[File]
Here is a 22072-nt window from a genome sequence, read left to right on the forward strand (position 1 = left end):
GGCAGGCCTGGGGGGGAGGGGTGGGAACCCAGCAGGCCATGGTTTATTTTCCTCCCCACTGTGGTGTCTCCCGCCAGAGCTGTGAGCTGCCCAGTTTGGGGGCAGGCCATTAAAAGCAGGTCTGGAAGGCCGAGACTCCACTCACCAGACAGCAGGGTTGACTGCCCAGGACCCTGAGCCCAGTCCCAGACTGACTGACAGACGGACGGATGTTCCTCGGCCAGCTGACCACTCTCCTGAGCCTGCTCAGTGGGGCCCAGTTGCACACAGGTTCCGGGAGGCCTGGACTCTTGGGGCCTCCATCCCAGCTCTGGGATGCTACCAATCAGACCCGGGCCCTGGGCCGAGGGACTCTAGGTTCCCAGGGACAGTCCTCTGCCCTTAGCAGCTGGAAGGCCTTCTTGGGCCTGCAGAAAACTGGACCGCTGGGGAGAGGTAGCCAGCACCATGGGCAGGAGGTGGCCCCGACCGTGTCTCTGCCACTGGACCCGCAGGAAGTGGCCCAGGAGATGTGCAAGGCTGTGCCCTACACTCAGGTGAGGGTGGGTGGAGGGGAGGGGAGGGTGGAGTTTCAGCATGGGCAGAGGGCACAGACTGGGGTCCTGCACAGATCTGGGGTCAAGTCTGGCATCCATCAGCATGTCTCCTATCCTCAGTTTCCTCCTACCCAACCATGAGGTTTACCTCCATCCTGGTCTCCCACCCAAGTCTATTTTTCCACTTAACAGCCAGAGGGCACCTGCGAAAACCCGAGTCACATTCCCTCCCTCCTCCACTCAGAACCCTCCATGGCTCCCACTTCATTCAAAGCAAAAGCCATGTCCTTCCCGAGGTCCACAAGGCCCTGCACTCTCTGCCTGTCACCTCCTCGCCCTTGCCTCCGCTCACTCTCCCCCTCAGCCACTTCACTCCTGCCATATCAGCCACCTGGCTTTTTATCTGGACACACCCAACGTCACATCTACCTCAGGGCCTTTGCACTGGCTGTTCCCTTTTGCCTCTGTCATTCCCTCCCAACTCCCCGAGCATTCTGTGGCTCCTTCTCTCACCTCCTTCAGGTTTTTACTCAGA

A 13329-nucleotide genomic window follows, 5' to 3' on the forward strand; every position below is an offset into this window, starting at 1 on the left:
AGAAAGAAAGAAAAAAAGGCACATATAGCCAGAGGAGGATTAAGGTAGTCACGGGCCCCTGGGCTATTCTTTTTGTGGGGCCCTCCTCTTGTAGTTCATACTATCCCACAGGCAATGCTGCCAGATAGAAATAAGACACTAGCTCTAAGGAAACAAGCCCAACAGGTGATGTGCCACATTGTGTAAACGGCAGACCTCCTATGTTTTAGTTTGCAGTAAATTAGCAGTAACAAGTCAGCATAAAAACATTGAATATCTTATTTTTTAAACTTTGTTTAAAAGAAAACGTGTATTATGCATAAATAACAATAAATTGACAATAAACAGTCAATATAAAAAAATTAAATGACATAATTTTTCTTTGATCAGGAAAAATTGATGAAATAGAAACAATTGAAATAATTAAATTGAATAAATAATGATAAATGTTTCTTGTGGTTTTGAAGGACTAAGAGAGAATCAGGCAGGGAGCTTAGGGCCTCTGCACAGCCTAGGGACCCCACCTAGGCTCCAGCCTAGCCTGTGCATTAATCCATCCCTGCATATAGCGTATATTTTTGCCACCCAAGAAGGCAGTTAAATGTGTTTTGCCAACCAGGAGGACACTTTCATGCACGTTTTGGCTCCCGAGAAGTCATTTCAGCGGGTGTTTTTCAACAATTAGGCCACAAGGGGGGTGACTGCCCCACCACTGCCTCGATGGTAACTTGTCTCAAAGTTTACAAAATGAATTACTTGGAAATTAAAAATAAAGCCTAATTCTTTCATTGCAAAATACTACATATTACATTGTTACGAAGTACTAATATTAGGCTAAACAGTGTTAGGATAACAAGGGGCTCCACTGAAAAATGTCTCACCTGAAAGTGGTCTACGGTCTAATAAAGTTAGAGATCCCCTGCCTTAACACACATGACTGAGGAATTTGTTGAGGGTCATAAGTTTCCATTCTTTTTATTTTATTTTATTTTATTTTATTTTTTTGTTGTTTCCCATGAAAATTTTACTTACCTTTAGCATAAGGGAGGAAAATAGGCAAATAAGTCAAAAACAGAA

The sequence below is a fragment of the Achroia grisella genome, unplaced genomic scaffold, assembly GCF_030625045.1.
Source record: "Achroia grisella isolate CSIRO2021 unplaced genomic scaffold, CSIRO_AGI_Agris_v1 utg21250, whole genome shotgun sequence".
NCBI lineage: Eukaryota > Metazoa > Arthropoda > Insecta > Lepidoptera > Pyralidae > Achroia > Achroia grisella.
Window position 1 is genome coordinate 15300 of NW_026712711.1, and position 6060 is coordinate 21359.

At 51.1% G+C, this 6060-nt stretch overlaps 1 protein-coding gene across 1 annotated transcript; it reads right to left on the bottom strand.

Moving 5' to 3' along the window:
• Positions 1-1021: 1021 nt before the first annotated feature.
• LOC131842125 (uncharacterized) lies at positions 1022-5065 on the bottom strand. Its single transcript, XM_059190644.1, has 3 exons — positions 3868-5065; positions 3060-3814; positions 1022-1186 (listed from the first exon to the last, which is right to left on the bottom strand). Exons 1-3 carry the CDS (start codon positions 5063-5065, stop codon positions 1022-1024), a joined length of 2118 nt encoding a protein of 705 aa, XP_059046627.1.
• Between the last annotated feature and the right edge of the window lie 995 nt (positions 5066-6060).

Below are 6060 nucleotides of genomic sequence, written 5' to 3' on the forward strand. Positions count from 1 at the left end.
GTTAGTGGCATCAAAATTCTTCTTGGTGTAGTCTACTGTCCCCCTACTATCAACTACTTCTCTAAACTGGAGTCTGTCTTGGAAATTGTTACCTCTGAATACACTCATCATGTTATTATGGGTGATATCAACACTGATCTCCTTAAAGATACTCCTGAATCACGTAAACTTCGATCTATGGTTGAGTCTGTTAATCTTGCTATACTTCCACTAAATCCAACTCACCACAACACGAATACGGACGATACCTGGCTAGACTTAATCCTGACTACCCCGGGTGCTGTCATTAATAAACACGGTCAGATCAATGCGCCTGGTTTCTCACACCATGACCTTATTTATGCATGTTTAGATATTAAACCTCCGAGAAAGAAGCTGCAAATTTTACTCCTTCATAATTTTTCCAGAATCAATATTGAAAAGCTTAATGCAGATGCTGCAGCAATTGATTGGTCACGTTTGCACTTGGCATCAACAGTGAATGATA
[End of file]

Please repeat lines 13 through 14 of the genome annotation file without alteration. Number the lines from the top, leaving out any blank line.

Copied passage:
• Between the last annotated feature and the right edge of the window lie 995 nt (positions 5066-6060).

Below are 6060 nucleotides of genomic sequence, written 5' to 3' on the forward strand. Positions count from 1 at the left end.